JCP Construction plans to grow workforce with $1.54 million Greater Milwaukee Foundation loan

Clifton Phelps, James Phelps, Jr. and Jalin Phelps

Last updated on April 8th, 2022 at 02:23 pm

The Greater Milwaukee Foundation has made a $1.54 million loan to JCP Construction to assist the Milwaukee-based firm’s growth and job creation plans.

In an announcement Tuesday, the minority- and family-owned construction company said it plans to increase the number of office staff and employees in the field thanks to the financing. GMF’s impact investment strategy is focused on expanding access to capital for Black- and brown-owned businesses.

“The missing puzzle piece to broader economic participation and growth isn’t talent, or creativity, or effort – it’s external investment,” said Kenneth Robertson, executive vice president, chief operating officer and chief financial officer for GMF. “The foundation is stepping in to make resources – its own and those from donors – more accessible in communities where the practices of traditional lenders have often raised additional barriers for businesses and entrepreneurs. We’re glad to be in position to support the success of a firm that is both locally grown and known for providing career opportunities to underrepresented groups that historically aren’t given chances to advance in the construction industry, which strengthens our community overall.”

JCP was founded in 2008 by brothers Clifton, James and Jalin Phelps. The company’s central office is located at 1849 N. Dr. Martin Luther King Jr. Drive, near GMF’s future headquarters at the ThriveOn King development at 2153 King Drive.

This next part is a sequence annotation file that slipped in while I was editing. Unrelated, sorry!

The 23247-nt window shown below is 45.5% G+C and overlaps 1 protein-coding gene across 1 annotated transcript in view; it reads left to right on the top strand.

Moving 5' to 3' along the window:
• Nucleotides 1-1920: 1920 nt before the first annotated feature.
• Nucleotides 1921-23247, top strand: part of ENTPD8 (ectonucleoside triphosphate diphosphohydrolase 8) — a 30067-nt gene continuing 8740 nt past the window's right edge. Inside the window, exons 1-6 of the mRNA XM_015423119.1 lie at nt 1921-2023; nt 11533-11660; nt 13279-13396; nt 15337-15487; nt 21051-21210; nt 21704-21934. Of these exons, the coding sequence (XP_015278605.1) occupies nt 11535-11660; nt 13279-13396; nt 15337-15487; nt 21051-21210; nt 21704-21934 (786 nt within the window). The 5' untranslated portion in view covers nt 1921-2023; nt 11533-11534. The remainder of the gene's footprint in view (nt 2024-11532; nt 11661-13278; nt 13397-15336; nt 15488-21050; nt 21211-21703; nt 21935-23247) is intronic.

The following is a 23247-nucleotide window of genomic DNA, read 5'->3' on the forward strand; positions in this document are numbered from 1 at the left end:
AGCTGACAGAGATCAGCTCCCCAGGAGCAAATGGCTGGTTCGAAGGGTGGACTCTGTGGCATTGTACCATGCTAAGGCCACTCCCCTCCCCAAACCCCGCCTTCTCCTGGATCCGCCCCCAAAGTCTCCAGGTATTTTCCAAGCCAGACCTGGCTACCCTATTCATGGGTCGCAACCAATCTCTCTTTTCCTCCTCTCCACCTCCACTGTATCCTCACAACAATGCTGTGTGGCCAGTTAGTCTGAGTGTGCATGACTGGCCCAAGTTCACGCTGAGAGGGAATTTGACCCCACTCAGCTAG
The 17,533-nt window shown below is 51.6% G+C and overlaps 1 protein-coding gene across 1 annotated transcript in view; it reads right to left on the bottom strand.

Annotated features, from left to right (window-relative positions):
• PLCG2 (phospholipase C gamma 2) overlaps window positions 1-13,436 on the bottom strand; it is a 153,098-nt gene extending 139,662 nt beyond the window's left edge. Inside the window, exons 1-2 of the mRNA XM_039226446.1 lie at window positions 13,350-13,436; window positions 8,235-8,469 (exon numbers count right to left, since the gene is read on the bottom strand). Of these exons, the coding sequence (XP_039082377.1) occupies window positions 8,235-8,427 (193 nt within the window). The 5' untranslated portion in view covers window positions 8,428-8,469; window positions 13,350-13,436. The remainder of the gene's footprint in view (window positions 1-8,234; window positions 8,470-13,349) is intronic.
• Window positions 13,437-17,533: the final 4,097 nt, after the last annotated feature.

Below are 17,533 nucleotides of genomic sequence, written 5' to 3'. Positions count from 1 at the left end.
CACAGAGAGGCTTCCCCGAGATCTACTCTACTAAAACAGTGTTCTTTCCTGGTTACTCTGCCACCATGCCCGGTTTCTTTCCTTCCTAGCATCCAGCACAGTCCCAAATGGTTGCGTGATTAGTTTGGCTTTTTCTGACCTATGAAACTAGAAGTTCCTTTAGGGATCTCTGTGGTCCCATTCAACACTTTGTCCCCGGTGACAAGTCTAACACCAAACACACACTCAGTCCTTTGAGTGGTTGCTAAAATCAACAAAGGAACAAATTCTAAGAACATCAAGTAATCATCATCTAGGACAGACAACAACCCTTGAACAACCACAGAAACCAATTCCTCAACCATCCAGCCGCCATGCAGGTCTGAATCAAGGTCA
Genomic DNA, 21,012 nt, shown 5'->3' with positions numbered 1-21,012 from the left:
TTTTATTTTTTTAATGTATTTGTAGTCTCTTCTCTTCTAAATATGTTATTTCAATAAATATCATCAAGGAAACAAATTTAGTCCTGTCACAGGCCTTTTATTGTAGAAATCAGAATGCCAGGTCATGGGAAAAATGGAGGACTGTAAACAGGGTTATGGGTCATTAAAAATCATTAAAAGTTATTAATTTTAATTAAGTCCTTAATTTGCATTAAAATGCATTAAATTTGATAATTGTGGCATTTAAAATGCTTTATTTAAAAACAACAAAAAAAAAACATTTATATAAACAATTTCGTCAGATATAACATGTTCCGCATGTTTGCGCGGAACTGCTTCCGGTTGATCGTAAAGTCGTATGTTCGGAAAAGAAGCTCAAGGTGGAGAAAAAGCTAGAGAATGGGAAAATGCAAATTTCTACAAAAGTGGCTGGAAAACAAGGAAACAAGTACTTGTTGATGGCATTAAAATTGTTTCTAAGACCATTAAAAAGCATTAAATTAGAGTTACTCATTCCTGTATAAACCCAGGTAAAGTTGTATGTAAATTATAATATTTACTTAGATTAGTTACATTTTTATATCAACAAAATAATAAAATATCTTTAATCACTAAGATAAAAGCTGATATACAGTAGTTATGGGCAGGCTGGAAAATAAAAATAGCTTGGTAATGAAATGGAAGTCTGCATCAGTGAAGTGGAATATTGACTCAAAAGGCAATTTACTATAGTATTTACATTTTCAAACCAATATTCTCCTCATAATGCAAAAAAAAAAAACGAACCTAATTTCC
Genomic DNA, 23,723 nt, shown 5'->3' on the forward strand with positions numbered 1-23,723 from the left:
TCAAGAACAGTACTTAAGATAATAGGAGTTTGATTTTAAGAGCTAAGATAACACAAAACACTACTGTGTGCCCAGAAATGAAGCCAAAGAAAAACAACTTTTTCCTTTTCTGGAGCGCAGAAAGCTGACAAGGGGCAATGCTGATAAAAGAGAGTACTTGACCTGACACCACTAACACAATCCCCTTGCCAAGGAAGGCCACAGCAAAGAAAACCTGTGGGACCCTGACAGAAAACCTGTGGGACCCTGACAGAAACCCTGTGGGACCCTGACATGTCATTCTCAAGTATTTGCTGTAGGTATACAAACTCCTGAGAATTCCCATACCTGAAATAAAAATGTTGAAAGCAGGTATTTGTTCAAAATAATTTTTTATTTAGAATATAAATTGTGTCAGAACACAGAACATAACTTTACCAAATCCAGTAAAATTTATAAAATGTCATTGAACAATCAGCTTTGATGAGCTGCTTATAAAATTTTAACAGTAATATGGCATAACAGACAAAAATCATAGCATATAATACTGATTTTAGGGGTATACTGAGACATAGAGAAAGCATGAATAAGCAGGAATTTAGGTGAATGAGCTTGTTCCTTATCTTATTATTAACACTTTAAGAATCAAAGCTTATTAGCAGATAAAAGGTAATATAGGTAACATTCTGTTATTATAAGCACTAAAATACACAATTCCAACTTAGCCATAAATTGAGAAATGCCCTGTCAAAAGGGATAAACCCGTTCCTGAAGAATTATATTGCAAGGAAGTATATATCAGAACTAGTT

JCP has been involved with several high-profile Milwaukee projects in recent years, including Fiserv Forum, the Milwaukee Mitchell International Airport remodel and the Northwestern Mutual Tower and Commons.

The firm is currently working on Outreach Community Health Centers’ $15 million clinic addition.

“This loan gives us the opportunity to operate from a position of strength as we ramp up for all of the work we have projected for 2022,” said Clifton Phelps, co-owner of JCP. “This is the biggest investment infusion we’ve ever had, which will allow us to strategically grow. The impact is going to be great. It allows us to sharpen our talent pool in the office and increase our capacity – which equals more jobs, which equals more paycheck dollars going to disenfranchised folks in the city of Milwaukee through our Black and Brown workforce. Most of all, this is a great partnership.”

Impact investing allows GMF to put more of its philanthropic assets into circulation for community benefit, the foundation said. The financing is often structured as equity investments or loans with favorable terms so funds can be reinvested in new projects in the future.

In 2020, GMF committed to dedicate $30 million over five years to its impact investing program. To date, it’s met about half of that commitment, with investments in ThriveOn small business loans, Gateway Capital’s venture capital fund, the Martin Luther King Economic Development Corp. Five Points Lofts development, the Near West Side Partners Travis Block development and ThriveOn King development.

“Foundation donors have been ground-floor partners in the creation and growth of our impact investing program,” said Ellen Gilligan, president and CEO of GMF. “Many have been entrepreneurs themselves or are champions of local and small businesses, and we share a common passion for a thriving economy that is inclusive, innovative and community-centered.”

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